The greatest amount of acid is found in white, as they are most often grown in colder areas. However, there are also red wines with high acidities.

2. Wines containing carbon dioxide constitute an independent group and are divided into two categories.

  • Sparkling drinks are drinks that are naturally saturated with carbon dioxide, which is released during the fermentation of grape must in special vessels under pressure. Fermentation can be either primary – natural, with wild yeast, or secondary, which is carried out by adding artificial yeast.
  • Sparkling wines are carbonated wines artificially saturated with carbon dioxide.

By sugar content

If the yeast has converted all the sugar from the grape juice into alcohol, then there is almost no sugar left, and the wine is dry. If the yeast failed to do this or was interfered with, then this sugar remained and now we have semi-sweet and sweet options. So, division according to the degree of sweetness:

Dry wine is with a minimum of naturally occurring residual sugar.

  • By the way, why is it called “dry”?

Remember when we said that for white the concept of “strong” begins earlier than for red? A similar story with the sweetness of sparkling. Due to the fact, that is made sparkling is much sour than usual (still), the sweetness in it is perceived as weaker. Therefore, sparkling has its own dryness scale, where the concept of “dry sparkling” starts from the top mark of about 30 g / l (feel the difference!), And the mark of 4 g / l corresponds to the concept of “extra brut”.

A semi-dry, semi-sweet wine is in which the natural sugar of the grapes remains on average up to 50 g / l.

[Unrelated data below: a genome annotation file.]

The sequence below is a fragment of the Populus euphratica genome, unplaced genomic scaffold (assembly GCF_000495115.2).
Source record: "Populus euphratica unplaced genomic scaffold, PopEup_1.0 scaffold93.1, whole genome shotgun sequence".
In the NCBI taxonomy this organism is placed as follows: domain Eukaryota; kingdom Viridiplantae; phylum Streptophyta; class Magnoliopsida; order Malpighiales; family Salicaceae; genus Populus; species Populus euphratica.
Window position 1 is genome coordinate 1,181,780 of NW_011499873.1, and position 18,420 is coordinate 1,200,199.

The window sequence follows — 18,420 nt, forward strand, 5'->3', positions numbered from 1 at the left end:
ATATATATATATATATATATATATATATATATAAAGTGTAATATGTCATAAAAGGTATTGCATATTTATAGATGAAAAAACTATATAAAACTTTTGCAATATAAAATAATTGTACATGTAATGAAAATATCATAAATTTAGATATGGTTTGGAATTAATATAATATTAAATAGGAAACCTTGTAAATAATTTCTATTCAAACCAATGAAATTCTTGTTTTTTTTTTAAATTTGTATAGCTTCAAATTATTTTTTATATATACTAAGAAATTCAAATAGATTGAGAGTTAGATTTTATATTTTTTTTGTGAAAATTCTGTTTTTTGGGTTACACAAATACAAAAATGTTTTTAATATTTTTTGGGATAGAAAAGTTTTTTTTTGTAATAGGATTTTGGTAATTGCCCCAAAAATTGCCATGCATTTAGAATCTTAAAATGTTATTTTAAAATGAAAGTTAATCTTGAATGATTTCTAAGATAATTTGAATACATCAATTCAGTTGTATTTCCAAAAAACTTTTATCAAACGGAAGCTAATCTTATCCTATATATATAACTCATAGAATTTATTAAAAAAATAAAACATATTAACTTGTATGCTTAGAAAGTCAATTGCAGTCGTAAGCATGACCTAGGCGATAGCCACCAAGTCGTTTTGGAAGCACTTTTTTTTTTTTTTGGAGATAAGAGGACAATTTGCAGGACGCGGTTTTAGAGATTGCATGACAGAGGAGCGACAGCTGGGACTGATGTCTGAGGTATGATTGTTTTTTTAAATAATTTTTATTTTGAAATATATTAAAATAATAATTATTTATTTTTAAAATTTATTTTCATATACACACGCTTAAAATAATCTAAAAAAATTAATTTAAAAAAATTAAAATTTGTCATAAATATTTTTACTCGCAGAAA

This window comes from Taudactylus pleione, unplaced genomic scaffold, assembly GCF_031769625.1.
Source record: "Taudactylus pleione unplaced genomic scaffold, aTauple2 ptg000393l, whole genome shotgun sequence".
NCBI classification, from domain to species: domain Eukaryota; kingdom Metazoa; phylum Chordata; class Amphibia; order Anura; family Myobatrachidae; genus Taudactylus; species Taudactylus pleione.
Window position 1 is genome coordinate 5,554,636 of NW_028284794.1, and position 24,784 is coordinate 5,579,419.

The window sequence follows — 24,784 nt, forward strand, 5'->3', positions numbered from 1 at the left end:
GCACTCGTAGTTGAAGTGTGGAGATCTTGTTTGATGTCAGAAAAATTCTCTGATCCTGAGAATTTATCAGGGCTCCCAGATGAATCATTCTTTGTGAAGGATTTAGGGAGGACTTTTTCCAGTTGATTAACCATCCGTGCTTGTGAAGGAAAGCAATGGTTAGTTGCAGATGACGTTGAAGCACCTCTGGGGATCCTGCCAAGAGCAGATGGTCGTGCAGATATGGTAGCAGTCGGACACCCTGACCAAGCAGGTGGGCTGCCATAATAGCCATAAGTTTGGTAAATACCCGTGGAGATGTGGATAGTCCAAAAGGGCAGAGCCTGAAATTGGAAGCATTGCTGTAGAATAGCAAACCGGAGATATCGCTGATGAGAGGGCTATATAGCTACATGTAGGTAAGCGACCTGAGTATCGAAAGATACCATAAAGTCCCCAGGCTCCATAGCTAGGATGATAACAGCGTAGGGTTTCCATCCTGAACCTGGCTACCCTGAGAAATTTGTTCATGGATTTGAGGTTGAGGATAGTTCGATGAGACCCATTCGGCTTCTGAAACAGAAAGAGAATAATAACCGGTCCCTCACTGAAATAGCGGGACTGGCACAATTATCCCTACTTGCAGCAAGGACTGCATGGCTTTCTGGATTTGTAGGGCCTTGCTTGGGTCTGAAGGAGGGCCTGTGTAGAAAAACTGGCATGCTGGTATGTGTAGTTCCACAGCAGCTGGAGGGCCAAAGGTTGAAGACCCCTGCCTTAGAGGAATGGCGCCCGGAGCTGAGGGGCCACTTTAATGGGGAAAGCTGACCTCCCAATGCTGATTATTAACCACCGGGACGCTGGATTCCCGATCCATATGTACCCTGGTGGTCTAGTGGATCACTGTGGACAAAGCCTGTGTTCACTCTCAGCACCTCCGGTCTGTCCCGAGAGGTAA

In the case of semi-any versions, we are talking about deliberately interrupting fermentation to preserve residual sweetness. And as a rule, this is done to mask the deficiencies with sugar. Therefore, you will surely hear from wine snobs the opinion that “semi-dry and semi-sweet is a forced half-measure of a negligent winemaker.” 

Since fermentation is interrupted, the wort retains sugar, but does not have time to gain strength, so semi-dry and semi-sweet are often low-alcoholic:

Semi-dry Anjou rose with a strength of 10.5%

Natural sweet wine is a wine with a natural residual sugar content of more than 50 g / l. And here the nuances begin.

Naturally, sweetness can be obtained by interrupting fermentation. One way to do this is to add some alcohol/distillate, so most fortified are not dry.

Or you can take berries, in which there is so much sugar that the yeast simply cannot cope with it and will die without finishing it.

The second case is definitely related to something special: it is either late picking of suitable varieties in a suitable place, or drying the crop to increase the concentration of the must, or freezing berries (see Icewein), or God knows what else. In such special cases, it is customary to talk about special types of natural sweet wine, which are classified as “noble” and expensive.

Another article on this blog that might interests you:

Wine classification

Joan Padilla